Behavioral health with Kathy Dollard


Ron Beacom’s Introduction:

If a person is struggling with mental health issues, the consequences can be dire: self-harm, including death, estrangement from family and friends, job and financial loss, and withdrawal from everyday life. Our society is learning that we must strengthen the services that are provided to help.

We asked a leading behavioral health professional to share her perspective. Kathy Dollard, Psy.D., LP was the Behavioral Health Service Line Manager for almost five years at MyMichigan Health. Behavioral health services include inpatient care, outpatient services including care for treatment-resistant depression (ECT, TMS, Spravato) and drug addiction treatment (MAT), individual therapy and group, behavioral health integrated into primary care offices, crisis care in emergency department and via telemedicine and pediatric applied behavior analysis (ABA). This spring, MyMichigan will launch a partial hospitalization program in Midland.

Article by Kathy Dollard

This past year has been difficult for many of us. The continued stress of the pandemic has exacerbated pre-existing behavioral health issues, and people who are normally quite resilient have found their tanks to be dry. Survey data showed an increase in depression, anxiety and substance use as the pandemic lingered. Additionally, in some areas, children’s hospitals have declared a state of emergency for children’s behavioral health, with emergency departments inundated with children waiting for psychiatric beds that are already full. This sad scene is also playing out in our region on a smaller scale.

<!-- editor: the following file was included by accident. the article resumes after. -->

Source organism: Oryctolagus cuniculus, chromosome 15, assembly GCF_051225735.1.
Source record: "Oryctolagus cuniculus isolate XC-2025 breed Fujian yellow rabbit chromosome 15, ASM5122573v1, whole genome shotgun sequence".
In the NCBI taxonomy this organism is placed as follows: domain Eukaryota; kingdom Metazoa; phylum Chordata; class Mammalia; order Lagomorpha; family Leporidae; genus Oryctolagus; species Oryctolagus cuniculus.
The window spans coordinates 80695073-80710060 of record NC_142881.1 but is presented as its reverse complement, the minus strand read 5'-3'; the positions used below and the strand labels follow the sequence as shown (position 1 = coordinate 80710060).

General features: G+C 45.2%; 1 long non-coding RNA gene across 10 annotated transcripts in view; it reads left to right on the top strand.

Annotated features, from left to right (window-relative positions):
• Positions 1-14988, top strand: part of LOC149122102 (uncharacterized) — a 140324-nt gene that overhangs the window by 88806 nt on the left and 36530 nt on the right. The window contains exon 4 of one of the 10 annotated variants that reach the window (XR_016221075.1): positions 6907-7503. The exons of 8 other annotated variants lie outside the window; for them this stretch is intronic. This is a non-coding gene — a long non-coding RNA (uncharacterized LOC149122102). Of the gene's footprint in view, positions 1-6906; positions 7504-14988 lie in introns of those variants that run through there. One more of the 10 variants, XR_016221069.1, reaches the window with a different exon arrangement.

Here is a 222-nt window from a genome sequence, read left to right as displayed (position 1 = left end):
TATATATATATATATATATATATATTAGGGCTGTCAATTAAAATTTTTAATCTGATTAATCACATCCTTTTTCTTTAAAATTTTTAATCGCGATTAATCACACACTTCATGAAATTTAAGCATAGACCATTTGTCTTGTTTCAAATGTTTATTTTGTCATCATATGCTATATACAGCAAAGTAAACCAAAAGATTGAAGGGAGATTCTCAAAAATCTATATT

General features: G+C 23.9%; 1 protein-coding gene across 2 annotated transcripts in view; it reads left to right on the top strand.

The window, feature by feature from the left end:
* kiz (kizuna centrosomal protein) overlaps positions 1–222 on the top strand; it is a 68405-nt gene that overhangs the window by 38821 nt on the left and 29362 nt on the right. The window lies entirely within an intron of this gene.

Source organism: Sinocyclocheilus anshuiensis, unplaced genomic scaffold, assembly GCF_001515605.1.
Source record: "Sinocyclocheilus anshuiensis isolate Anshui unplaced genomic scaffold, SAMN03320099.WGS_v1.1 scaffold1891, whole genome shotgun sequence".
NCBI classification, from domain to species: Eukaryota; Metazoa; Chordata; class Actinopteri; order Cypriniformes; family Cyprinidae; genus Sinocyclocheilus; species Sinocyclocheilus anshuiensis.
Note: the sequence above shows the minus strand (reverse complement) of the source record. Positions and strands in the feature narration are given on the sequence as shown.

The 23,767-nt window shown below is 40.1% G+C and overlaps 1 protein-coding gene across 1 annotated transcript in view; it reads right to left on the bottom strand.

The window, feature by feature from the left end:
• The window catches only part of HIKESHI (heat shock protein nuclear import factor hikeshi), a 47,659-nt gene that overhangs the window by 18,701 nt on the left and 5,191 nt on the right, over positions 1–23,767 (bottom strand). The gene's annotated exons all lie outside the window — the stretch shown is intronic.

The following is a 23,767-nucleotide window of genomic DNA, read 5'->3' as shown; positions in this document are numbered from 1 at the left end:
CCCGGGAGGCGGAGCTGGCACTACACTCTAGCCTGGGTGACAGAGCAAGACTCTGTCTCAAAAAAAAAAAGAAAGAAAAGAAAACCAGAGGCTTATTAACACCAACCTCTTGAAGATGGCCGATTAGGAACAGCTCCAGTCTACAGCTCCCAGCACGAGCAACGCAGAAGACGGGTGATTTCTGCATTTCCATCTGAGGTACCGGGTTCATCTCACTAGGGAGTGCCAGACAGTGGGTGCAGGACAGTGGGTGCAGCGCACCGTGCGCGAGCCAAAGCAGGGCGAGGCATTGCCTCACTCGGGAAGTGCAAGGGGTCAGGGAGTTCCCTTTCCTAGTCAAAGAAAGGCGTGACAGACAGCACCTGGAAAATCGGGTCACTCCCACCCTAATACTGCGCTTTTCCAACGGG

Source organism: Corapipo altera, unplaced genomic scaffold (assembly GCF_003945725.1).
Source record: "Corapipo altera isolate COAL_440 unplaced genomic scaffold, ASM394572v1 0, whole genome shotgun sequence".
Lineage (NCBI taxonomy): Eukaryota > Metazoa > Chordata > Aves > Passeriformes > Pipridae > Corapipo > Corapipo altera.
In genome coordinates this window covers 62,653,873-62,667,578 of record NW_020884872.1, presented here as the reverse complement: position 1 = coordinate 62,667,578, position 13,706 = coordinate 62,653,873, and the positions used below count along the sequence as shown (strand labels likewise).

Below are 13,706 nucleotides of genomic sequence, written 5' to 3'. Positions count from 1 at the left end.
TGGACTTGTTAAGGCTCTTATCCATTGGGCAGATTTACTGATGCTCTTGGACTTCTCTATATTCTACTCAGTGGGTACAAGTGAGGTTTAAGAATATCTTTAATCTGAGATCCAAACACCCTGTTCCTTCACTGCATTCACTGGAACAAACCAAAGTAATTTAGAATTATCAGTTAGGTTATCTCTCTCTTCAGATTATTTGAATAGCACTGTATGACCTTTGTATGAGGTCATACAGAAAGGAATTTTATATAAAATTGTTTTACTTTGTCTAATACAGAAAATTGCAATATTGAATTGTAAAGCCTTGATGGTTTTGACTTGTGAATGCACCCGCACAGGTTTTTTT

About 1 in 5 adult Americans live with a mental illness, with conditions ranging from common depression and anxiety to schizophrenia, post-traumatic stress disorder, and bipolar disorder, among others.Although there is a growing need, it has also been difficult to hire behavioral health professionals. Local providers are doing their best and some are working together on new solutions such as a very successful behavioral health telehub. In fact, seemingly overnight, the visits that always took place in offices were now carried out using computers, iPads, and phones from the comfort of home. People now have the ability to book appointments remotely, either with local providers or with providers found through the internet. Insurance has started to cover remote visits, and this should continue. Ultimately, if there is one good that emerges from our situation, it is that telemedicine has extended access to care to people who have never been able or would never have set foot in a psychiatrist’s or therapist’s office.

In addition to telemedicine for behavioral health, several mobile applications have been developed to help with sleep, mood and stress. Here at home, Community Mental Health for Central Michigan offered My strength a free mobile app that addresses a variety of behavioral health issues. NAMI Midland continues to offer groups through Zoom, and MyMichigan Health has offered loneliness virtual groups with a new group starting January 11, 2022.
Behavioral health services include inpatient care and outpatient services.
Still optimistic, I hope we come out of this experience with more empathy and understanding for others and with less stigma around behavioral health and care seeking. More and more people are coming forward to talk about behavioral health and this openness and support that fights stigma.

Additionally, on a positive note, in recent years Midland has embarked on a tremendous movement of positive psychology and wellness. There is a lot of effort going into helping our community not only to get back to baseline, but to be a community where everyone thrives. We will go through this together. One step after another.


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